How To Do A Handstand In Yoga: Sure-Fire Techniques
Ah, the elusive handstand. Handstands are challenging and, yes, a little bit scary. Acing it challenges both your mind and your body as it calls for core strength, shoulder mobility, and proper alignment. But, doing it builds confidence in return. Handstands are called the unicorn of yoga postures. It is a yoga asana we often stare at in wonder and disbelief. It is the pose that floods our social media feeds. And it is a yoga pose that is never too late to learn. How to handstand yoga, you ask? Whether you are a longtime yogi or a total newbie, here’s an easy guide for proper handstand progression.
Steps on How to Handstand Yoga
This is an excellent way to get your body used to the feeling of being upside down. To get into this practice,
Begin in a downward dog post with your heels near the wall.
Slowly but surely, walk up the wall one foot at a time until your body is at a 90-degree angle.
You will start to feel the sensation of being upside down. Think of growing a strong foundation from the ground up. The wrists, arms, and shoulders may feel more work here, but focus and breathe.
This should be an excellent exercise to get you upside down for the first time. Once you are used to shifting your center of gravity, doing handstand won't be as hard.
L-Shape Handstand; Toes at the Wall
This practice is almost the same as the previous one, but with just a twist. Instead of putting your feet flat on the wall, come up onto your toes. This shifts your weight slightly forward and puts more work into your wrists and shoulders.
If you feel comfortable in this practice, you can lift one leg at a time. Imagine your top toe touching up the sky. This will help you activate and lengthen your leg, which will eventually help you stay in a handstand pose.
Lifted Leg Variation
After the body adjusts to the L shaped handstand, move into a lifted leg variation.
Tips & Tricks:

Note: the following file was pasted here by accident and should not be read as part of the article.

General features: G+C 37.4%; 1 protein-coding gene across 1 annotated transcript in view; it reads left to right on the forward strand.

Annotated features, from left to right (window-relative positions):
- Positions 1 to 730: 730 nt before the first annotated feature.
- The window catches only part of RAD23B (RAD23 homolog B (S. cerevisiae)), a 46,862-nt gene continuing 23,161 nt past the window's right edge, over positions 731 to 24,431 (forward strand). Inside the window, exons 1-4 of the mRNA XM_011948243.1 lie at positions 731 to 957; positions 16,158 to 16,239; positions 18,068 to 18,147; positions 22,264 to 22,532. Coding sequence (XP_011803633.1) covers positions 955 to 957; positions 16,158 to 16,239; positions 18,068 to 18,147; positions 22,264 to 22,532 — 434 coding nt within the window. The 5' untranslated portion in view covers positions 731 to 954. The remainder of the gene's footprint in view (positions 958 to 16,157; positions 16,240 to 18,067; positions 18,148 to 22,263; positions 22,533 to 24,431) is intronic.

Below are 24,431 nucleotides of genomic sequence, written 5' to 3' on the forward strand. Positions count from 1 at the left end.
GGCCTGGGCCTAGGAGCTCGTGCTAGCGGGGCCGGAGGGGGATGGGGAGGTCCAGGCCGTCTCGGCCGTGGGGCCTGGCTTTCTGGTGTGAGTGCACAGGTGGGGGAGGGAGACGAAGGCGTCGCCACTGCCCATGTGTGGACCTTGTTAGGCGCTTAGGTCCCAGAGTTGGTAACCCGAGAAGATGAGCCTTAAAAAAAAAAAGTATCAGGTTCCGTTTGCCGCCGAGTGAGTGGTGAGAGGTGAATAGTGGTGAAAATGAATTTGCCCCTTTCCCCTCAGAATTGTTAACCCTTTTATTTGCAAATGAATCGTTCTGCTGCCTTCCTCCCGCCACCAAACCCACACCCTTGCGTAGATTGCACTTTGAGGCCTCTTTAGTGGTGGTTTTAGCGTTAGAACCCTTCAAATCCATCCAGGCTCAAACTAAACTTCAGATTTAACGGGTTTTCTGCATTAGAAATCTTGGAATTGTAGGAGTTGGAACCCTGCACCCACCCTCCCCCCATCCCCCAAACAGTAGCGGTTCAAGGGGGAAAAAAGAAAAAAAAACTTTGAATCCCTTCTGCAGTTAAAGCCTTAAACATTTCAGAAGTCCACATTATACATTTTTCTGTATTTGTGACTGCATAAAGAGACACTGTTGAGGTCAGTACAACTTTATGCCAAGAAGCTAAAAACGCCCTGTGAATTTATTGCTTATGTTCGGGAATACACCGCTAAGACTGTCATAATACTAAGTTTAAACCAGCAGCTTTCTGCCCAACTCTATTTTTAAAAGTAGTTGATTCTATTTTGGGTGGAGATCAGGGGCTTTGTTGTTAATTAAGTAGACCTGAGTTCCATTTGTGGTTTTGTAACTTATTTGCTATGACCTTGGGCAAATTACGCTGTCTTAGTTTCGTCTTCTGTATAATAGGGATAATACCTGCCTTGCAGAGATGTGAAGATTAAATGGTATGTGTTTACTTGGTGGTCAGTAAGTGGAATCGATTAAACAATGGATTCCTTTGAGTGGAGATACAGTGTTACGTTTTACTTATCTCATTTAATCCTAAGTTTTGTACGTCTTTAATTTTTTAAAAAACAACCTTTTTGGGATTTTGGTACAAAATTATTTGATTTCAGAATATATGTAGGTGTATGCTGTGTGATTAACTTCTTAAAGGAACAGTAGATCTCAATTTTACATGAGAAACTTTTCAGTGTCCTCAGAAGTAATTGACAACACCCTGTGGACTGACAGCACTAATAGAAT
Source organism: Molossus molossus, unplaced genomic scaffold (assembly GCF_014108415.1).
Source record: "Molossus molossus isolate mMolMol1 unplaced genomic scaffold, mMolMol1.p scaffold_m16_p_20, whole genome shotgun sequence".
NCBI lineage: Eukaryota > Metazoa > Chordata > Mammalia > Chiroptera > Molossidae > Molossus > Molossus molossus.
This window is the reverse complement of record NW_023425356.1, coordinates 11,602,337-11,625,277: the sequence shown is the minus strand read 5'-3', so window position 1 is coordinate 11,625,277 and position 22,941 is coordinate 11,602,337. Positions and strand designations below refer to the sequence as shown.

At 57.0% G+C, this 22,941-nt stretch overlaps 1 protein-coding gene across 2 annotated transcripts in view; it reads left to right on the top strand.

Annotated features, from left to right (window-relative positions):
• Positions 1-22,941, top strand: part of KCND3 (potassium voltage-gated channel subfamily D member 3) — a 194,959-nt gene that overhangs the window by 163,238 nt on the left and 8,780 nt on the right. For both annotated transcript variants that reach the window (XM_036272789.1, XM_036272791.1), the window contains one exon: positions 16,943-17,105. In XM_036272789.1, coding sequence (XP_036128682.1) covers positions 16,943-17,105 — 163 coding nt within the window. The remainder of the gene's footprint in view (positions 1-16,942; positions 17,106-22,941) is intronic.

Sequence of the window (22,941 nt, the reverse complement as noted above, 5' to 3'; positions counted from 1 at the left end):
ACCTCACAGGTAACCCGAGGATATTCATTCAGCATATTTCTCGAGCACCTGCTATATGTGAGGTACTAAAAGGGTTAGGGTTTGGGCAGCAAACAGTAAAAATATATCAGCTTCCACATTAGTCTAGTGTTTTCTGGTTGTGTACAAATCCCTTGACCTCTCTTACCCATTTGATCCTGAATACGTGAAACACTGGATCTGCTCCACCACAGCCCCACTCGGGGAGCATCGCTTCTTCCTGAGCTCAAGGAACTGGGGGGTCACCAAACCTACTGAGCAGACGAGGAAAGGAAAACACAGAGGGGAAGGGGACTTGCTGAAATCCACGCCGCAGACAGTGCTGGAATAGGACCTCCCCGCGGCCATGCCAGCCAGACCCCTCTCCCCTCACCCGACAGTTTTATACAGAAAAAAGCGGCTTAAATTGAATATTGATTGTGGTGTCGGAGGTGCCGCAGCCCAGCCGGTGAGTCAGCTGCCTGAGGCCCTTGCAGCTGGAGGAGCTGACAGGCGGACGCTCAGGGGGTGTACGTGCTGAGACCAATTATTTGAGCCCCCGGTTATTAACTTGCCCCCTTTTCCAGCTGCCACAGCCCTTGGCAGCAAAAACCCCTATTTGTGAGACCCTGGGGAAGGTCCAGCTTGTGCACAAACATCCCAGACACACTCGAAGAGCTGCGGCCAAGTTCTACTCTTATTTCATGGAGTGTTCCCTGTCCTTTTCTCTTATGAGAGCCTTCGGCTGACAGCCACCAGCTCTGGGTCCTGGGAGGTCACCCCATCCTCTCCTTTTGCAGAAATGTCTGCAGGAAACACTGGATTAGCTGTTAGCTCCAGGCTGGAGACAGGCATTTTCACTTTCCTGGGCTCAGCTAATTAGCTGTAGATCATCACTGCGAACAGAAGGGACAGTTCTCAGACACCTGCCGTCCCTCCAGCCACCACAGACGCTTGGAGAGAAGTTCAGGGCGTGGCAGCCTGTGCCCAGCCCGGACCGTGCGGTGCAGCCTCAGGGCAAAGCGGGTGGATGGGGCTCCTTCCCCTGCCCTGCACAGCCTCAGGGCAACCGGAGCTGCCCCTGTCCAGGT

- From the L shape position, lift one leg directly up.
- Stack your body here too – heel over hips, hips over shoulders, shoulder over wrists.
- Engage your lifted leg and flex through your foot.
- If you are ready, slowly and gently push away from the wall and feel the sensation of balancing.
You can switch sides and do it all over again!
Handstand on the Wall
The most challenging obstacle when doing how to handstand yoga is probably the fear of falling. By practicing the handstand against a wall, you gradually take that mental fear away and enable you to focus more on the physical part of the pose. This exercise also helps you to practice kicking up into a handstand.
- Sink your palms on the floor in front of the wall.
- Come into a downward-facing dog pose or Adho Mukha Shvanasana on your toes.
- Lift one leg up to the sky and kick up with the other.
- Remember, you have a wall to catch you, so don't be scared to use some power in your kick-ups.
Handstand with Knee Tucked
Whoa, you're almost there! Take a deep breath. You've got this, yogis!
Before you go power kicking up into that awesome handstand of yours, please do plan an exit strategy. You can cartwheel out to one side or, in the worst case, fall over into a wheel pose. If this happens, do not panic.
Tips & Tricks:
- Plant your hands shoulder-width apart or wider & spread those fingers wide.
- Pick a spot on the ground about 6 inches in front of your face. Lock your eyes with your chosen spot and never lose sight of it!
- Come into a standing split with your lifted leg vigorously active – don't let it soften, not even for a moment.
- With your foot that is on the ground, take a slight bend in the knee, then hop up. You can start with small hops and slowly add more momentum to them.
- When you hop – tuck one knee in towards your chest. This tucking action will help you center and align your body, which makes it easier to balance.
Once all of these have been practiced over and over again, then it is time for you to go for it. A straight up and down, balance in the air like you don’t care, handstand.
Rest in Child's Pose (Balasana)
The intensity of a headstand requires a counterpose to release tension. After coming down from doing any variation of handstand, rest into balasana or child's pose.
Place your toes together with knees apart. Reach your arms forward and release. This should give your shoulders a sweet relief and allows your blood flow to go back to normal.
When the elements of curiosity on how to handstand yoga, alignment, flexibility, strength, and comfort come together, it’s reasonable to presume that you are now ready to venture into the world of handstands.
Practicing handstands is a challenging and demanding job. And, like Rome, a handstand cannot be built in a day. It may take months or even years to perfect it. The key to this is to develop your confidence and body awareness, learn from each mistake, trust the process, and enjoy the journey.
Take your time developing your confidence, stamina, and overall body awareness. Find personal training classes if you must. And, finally, enjoy the process.